On June 12, 2013, the Department of Public Instruction (DPI) received a complaint under state and federal special education law from XXXXX against the Kenosha Unified School District. This is the department’s decision regarding that complaint. The issue is whether the district, beginning in June 2012, properly identified, located, and evaluated a child with a disability.
School districts are required under state and federal special education law to locate, identify, and evaluate all resident students with disabilities who have not graduated from high school with a regular high school diploma. Each district must establish procedures for accepting and processing referrals. All referrals must be in writing and the district must accept and process all referrals submitted to the district. A parent may submit a special education referral to the school district. Upon receipt of a referral, the district must appoint an individualized education program (IEP) team, and the IEP team must conduct a review of existing data to determine what additional data, if any, are needed to complete the evaluation. The student’s parent must be afforded an opportunity to participate in this review. In addition, this review must include not less than one regular education teacher of the child, one special education teacher who has recent training or experience related to the child’s known or suspected area of special education needs, and a local educational agency (LEA) representative. It is not required that the review of existing data occur through an IEP team meeting. Within 15 business days of receiving the referral, the district must send to the student’s parent a request for consent for additional testing or notice that no additional testing is necessary. An IEP team meeting must be conducted to determine eligibility within 60 days after receiving parental consent for evaluation or notifying parents that no additional assessments are needed.
In June 2012, a child’s guardian verbally inquired about her previously submitted written special education referral and requested that the child be evaluated for special education. However, rather than proceeding with the referral, the district sent a copy of the written referral and a “student intervention plan” used for regular education students to the elementary school the student would be attending for the 2012-13 school year. During the fall of 2012, the district staff continued to provide the student ongoing support, positive intervention, and instruction in behavioral skills as part of the regular education student intervention team process. The child’s guardian continued to verbally inquire about her written special education evaluation request to several staff at the school. On March 18, 2013, after a conversation with the child’s guardian, the school psychologist completed a district special education referral form. After a review of existing data, which included all of the required participants, consent to conduct additional assessments was sent to the child’s guardian on March 27, 2013. On April 9, the district received the guardian’s consent for the evaluations and on May 29, and June 4, an IEP team meeting was conducted to determine eligibility within 60 days after receiving consent for evaluation. The student was found eligible for special education.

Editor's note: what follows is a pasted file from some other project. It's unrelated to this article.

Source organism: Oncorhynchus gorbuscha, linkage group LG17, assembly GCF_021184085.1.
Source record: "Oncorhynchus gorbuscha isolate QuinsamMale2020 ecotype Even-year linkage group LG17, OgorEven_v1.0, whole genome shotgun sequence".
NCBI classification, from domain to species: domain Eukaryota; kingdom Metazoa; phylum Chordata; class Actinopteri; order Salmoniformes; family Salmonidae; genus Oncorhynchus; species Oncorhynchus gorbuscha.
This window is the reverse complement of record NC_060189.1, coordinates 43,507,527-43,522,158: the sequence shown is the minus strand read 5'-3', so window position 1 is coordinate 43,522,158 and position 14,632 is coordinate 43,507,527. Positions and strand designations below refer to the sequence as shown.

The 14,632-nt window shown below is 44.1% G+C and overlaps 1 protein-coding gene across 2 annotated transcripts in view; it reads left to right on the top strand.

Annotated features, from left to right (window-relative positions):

The district acknowledges that it did not properly proceed with the guardian’s written referral for a special education evaluation. As corrective action, the district must conduct an IEP team meeting for the student to consider whether compensatory services are required because of the delay in the evaluation. By September 3, 2013, the district must send to the department a copy of the IEP documenting consideration of compensatory service. In addition, within 30 days of the date of this decision, the district must also submit a corrective action plan to ensure district staff properly respond to a parent’s or guardian’s request for a special education evaluation, and complete the evaluation within the required timelines. The district’s letter to the department, dated July 8, 2013, includes a plan to provide staff development to student support teams in all district schools on the process and procedures for responding to written special education referrals, to provide further staff development on the end of the year procedures for sharing information with the staff who will work with students during the following school year. This staff development may be included in the corrective action plan.
All noncompliance identified above must be corrected as soon as possible, but in no case more than one year from the date of this decision. This concludes our review of this complaint.
//signed CST 8/2/2013
Carolyn Stanford Taylor
Assistant State Superintendent
Division for Learning Support